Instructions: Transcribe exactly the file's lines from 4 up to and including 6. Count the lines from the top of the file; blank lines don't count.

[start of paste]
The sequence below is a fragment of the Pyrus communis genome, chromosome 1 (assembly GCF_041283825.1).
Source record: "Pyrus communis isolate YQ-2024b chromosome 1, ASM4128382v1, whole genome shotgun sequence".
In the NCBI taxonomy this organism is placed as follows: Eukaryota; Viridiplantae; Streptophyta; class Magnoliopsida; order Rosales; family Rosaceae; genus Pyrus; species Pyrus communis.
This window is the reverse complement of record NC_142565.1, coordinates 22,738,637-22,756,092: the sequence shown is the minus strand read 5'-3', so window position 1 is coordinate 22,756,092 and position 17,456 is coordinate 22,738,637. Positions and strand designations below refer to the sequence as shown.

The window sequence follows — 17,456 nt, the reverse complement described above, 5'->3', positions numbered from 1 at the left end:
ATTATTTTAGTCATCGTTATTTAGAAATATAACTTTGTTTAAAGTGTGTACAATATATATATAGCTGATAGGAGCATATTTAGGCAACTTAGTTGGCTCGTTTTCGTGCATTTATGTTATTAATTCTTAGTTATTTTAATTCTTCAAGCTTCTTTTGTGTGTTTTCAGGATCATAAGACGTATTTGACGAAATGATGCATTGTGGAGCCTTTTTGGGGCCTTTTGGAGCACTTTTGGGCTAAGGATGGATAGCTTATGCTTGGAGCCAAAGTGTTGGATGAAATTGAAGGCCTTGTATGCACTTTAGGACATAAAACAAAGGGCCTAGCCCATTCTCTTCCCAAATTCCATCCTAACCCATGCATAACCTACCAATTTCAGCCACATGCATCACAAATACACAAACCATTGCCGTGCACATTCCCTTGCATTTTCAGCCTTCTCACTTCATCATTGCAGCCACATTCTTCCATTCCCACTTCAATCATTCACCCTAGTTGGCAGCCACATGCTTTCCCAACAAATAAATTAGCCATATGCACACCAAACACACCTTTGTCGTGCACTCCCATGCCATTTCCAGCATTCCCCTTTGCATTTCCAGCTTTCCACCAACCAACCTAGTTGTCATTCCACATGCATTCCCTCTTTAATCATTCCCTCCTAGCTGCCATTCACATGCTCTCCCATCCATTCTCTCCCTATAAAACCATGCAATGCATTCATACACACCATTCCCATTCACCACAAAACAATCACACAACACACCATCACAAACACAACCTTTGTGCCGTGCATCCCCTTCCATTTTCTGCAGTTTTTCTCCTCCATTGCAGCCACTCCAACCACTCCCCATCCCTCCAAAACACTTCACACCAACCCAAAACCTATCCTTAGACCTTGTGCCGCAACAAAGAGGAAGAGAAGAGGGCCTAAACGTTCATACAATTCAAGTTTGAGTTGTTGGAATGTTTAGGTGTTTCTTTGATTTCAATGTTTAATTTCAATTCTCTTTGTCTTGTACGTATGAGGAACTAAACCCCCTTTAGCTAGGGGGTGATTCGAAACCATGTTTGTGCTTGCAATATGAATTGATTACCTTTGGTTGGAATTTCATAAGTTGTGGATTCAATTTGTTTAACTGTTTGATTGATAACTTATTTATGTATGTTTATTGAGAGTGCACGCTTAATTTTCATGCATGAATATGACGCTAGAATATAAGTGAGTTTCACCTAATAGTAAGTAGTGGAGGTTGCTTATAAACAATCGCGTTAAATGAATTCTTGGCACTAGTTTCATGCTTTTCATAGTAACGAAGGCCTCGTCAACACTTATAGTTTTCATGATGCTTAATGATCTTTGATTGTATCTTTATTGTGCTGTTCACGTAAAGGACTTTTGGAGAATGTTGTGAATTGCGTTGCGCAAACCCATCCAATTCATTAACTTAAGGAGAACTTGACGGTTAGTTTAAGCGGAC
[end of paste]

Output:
This window is the reverse complement of record NC_142565.1, coordinates 22,738,637-22,756,092: the sequence shown is the minus strand read 5'-3', so window position 1 is coordinate 22,756,092 and position 17,456 is coordinate 22,738,637. Positions and strand designations below refer to the sequence as shown.

The window sequence follows — 17,456 nt, the reverse complement described above, 5'->3', positions numbered from 1 at the left end:
ATTATTTTAGTCATCGTTATTTAGAAATATAACTTTGTTTAAAGTGTGTACAATATATATATAGCTGATAGGAGCATATTTAGGCAACTTAGTTGGCTCGTTTTCGTGCATTTATGTTATTAATTCTTAGTTATTTTAATTCTTCAAGCTTCTTTTGTGTGTTTTCAGGATCATAAGACGTATTTGACGAAATGATGCATTGTGGAGCCTTTTTGGGGCCTTTTGGAGCACTTTTGGGCTAAGGATGGATAGCTTATGCTTGGAGCCAAAGTGTTGGATGAAATTGAAGGCCTTGTATGCACTTTAGGACATAAAACAAAGGGCCTAGCCCATTCTCTTCCCAAATTCCATCCTAACCCATGCATAACCTACCAATTTCAGCCACATGCATCACAAATACACAAACCATTGCCGTGCACATTCCCTTGCATTTTCAGCCTTCTCACTTCATCATTGCAGCCACATTCTTCCATTCCCACTTCAATCATTCACCCTAGTTGGCAGCCACATGCTTTCCCAACAAATAAATTAGCCATATGCACACCAAACACACCTTTGTCGTGCACTCCCATGCCATTTCCAGCATTCCCCTTTGCATTTCCAGCTTTCCACCAACCAACCTAGTTGTCATTCCACATGCATTCCCTCTTTAATCATTCCCTCCTAGCTGCCATTCACATGCTCTCCCATCCATTCTCTCCCTATAAAACCATGCAATGCATTCATACACACCATTCCCATTCACCACAAAACAATCACACAACACACCATCACAAACACAACCTTTGTGCCGTGCATCCCCTTCCATTTTCTGCAGTTTTTCTCCTCCATTGCAGCCACTCCAACCACTCCCCATCCCTCCAAAACACTTCACACCAACCCAAAACCTATCCTTAGACCTTGTGCCGCAACAAAGAGGAAGAGAAGAGGGCCTAAACGTTCATACAATTCAAGTTTGAGTTGTTGGAATGTTTAGGTGTTTCTTTGATTTCAATGTTTAATTTCAATTCTCTTTGTCTTGTACGTATGAGGAACTAAACCCCCTTTAGCTAGGGGGTGATTCGAAACCATGTTTGTGCTTGCAATATGAATTGATTACCTTTGGTTGGAATTTCATAAGTTGTGGATTCAATTTGTTTAACTGTTTGATTGATAACTTATTTATGTATGTTTATTGAGAGTGCACGCTTAATTTTCATGCATGAATATGACGCTAGAATATAAGTGAGTTTCACCTAATAGTAAGTAGTGGAGGTTGCTTATAAACAATCGCGTTAAATGAATTCTTGGCACTAGTTTCATGCTTTTCATAGTAACGAAGGCCTCGTCAACACTTATAGTTTTCATGATGCTTAATGATCTTTGATTGTATCTTTATTGTGCTGTTCACGTAAAGGACTTTTGGAGAATGTTGTGAATTGCGTTGCGCAAACCCATCCAATTCATTAACTTAAGGAGAACTTGACGGTTAGTTTAAGCGGAC